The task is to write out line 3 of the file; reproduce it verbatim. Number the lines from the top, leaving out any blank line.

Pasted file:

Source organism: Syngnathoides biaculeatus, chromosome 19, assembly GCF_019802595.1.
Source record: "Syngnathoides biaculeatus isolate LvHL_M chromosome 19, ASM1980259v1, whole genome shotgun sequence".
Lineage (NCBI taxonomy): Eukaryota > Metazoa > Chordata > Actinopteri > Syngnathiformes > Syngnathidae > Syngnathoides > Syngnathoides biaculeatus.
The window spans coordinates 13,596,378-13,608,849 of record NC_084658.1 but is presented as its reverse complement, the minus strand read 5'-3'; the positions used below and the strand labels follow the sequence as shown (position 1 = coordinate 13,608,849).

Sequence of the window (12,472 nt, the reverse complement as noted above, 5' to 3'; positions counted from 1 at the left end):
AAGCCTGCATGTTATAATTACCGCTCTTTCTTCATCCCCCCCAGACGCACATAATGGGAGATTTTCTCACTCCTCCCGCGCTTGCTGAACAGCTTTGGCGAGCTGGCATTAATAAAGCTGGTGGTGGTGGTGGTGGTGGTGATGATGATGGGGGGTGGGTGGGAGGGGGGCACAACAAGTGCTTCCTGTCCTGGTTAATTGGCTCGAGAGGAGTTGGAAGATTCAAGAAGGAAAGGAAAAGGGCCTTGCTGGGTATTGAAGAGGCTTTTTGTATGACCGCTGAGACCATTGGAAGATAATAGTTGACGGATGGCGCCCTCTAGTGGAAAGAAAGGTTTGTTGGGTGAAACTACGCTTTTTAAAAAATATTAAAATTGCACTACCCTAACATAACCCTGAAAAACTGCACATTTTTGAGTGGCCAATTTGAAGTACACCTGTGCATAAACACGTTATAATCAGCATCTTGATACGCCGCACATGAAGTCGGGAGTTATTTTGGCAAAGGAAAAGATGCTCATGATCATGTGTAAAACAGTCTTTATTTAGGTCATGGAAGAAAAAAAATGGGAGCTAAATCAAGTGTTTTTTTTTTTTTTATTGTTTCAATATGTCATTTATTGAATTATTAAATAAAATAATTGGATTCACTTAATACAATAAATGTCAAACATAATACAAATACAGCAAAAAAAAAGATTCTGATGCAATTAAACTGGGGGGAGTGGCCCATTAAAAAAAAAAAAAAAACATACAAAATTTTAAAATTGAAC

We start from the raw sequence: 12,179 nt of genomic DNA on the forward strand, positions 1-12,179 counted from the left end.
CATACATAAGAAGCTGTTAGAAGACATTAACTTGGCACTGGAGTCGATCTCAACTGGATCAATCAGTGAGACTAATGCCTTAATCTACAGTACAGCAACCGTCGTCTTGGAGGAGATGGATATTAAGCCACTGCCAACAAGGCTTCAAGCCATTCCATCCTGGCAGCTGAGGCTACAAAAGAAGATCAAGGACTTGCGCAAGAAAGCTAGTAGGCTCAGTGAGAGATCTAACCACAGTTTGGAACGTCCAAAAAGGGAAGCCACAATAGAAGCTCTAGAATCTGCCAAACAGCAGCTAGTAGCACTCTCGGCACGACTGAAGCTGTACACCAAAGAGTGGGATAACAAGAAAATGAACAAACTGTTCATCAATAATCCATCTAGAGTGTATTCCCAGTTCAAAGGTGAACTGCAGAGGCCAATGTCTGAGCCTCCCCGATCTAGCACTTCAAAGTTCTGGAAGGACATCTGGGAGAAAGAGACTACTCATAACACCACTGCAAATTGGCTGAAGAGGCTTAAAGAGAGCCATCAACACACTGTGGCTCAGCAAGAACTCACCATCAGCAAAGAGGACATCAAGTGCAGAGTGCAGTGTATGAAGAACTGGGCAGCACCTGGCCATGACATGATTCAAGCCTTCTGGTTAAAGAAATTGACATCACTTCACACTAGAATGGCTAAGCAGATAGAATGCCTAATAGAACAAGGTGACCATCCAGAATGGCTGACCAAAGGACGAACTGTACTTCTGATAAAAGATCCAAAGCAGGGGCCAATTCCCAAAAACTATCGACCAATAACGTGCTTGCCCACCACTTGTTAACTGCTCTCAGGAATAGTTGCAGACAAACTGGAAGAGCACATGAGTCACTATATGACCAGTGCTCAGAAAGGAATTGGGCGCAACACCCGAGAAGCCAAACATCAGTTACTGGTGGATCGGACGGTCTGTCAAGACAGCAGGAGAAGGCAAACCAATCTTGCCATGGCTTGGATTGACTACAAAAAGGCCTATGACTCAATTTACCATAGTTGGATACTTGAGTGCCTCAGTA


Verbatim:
Lineage (NCBI taxonomy): Eukaryota > Metazoa > Chordata > Actinopteri > Syngnathiformes > Syngnathidae > Syngnathoides > Syngnathoides biaculeatus.